How Peace Agreements Undermine the Rule of Law in New War Settings
This article argues that internationally endorsed peace agreements entrench the restructuring of power relations that take place in ‘new wars’. It characterizes new wars as ‘mutual enterprises’ in which networks of state and nonstate actors engage in violence for economic and/or political gain. The article shows the way in which such networks subvert efforts to implement a rule of law, primarily using the example of Bosnia. It argues that efforts to challenge such networks through transitional justice mechanisms or democratic politics face huge obstacles. It suggests that the role of the international community has been ambiguous, sometimes going with the grain of existing power relations for geo-political reasons or for stability and sometimes upholding human rights. Only where grass roots actors have directly accessed international justice mechanisms or where local activists have worked with municipalities have there been some openings. The article concludes by suggesting what a ‘new peace’ might involve.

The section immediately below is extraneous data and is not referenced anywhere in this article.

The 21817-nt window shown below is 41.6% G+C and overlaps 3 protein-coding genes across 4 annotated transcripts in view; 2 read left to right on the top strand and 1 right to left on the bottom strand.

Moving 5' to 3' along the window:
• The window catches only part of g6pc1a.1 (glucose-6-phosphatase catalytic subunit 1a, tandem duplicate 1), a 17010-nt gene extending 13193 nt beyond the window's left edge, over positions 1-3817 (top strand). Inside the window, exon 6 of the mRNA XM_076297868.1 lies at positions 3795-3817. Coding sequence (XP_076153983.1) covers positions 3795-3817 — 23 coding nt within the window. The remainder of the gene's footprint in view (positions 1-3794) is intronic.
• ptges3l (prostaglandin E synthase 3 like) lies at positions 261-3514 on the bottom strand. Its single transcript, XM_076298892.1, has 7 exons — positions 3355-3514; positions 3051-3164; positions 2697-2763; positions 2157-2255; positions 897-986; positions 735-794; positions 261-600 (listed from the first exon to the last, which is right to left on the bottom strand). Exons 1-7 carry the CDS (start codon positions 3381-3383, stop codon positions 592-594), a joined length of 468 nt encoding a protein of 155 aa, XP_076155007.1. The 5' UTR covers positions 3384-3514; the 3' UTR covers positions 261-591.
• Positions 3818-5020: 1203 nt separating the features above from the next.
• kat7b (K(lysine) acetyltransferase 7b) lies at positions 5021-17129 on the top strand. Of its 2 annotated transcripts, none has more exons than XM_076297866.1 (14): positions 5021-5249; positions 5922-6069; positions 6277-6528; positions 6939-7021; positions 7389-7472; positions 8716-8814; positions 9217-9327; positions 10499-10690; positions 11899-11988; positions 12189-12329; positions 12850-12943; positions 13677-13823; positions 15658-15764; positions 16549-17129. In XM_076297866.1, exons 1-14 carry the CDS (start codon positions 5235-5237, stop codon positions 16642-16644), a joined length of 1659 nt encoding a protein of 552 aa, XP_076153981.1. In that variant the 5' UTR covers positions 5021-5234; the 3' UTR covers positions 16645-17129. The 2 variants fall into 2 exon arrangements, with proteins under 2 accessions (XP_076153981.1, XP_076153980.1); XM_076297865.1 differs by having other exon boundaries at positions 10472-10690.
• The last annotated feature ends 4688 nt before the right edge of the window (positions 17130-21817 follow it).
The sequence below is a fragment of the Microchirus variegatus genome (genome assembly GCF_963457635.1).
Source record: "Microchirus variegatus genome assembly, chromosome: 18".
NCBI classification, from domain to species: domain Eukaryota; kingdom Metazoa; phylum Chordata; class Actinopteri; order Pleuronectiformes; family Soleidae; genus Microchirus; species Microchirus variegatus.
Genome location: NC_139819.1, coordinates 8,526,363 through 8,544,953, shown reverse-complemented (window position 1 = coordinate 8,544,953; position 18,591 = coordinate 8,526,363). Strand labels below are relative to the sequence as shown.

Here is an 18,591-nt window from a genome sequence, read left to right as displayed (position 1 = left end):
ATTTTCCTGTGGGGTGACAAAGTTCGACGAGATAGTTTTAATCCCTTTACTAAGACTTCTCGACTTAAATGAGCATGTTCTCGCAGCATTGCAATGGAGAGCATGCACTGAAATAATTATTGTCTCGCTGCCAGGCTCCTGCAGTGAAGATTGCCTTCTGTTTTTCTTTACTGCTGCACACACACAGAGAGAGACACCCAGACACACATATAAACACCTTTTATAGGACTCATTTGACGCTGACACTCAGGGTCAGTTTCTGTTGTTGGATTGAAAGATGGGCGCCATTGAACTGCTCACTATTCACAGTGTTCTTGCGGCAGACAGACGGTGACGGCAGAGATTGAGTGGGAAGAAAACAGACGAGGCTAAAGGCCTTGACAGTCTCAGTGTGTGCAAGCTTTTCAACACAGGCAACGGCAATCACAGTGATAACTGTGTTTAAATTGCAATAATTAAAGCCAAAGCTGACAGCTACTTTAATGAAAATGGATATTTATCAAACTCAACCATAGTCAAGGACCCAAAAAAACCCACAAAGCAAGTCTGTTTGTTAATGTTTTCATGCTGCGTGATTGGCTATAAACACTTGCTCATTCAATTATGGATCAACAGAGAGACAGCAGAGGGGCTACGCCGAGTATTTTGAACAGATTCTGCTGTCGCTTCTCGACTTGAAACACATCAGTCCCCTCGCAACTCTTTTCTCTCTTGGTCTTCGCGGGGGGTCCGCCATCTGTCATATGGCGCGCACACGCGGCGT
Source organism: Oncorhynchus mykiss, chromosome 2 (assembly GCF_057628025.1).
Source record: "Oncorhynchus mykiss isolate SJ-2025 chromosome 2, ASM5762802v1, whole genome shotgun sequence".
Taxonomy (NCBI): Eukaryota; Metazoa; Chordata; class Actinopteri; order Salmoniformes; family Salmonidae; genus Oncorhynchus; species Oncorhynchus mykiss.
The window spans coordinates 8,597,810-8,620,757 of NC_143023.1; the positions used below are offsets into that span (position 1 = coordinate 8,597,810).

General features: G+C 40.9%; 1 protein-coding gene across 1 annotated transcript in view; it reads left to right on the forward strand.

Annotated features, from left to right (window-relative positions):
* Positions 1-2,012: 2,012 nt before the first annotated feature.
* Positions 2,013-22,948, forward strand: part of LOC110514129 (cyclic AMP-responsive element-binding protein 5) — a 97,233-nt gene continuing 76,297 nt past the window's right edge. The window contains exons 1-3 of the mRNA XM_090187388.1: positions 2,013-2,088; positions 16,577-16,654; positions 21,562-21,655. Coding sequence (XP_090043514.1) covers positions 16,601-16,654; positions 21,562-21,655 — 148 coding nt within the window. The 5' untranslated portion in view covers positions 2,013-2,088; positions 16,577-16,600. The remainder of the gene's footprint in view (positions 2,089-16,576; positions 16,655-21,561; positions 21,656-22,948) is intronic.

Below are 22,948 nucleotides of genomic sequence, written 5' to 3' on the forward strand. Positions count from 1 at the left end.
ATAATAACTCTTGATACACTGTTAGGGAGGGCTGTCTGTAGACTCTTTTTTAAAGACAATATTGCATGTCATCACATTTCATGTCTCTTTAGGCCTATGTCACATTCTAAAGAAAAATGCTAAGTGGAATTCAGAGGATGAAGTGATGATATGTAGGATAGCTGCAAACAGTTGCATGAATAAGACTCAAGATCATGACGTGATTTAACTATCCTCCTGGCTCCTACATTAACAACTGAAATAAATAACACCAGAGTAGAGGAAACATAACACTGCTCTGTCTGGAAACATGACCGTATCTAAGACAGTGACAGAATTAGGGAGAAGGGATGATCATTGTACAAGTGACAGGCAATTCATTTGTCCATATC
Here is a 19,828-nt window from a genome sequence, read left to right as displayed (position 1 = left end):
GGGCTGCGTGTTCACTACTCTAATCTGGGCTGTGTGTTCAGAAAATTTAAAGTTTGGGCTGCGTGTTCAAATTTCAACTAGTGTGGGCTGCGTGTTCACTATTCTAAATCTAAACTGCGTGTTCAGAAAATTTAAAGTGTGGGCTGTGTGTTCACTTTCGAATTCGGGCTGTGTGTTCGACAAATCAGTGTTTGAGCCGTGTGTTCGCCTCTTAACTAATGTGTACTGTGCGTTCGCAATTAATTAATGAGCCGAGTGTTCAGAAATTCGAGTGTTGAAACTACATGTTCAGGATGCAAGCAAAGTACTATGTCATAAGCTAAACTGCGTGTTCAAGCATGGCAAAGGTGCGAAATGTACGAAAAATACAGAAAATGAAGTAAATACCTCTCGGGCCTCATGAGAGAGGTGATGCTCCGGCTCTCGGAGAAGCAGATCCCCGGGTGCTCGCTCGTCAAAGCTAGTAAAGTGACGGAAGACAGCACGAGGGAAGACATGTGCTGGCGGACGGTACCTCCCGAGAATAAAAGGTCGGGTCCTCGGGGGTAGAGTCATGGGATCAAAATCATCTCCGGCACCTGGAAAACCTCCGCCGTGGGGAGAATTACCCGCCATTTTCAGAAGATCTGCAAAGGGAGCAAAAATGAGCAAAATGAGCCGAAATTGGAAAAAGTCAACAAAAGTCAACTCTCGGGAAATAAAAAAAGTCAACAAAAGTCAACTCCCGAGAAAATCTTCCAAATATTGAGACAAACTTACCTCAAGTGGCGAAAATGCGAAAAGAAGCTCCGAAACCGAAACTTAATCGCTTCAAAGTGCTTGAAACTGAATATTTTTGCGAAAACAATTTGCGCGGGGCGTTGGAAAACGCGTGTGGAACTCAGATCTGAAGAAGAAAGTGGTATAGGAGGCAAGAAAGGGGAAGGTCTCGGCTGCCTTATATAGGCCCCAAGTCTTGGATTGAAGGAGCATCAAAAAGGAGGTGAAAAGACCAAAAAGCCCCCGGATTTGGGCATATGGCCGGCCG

by Professor Mary Kaldor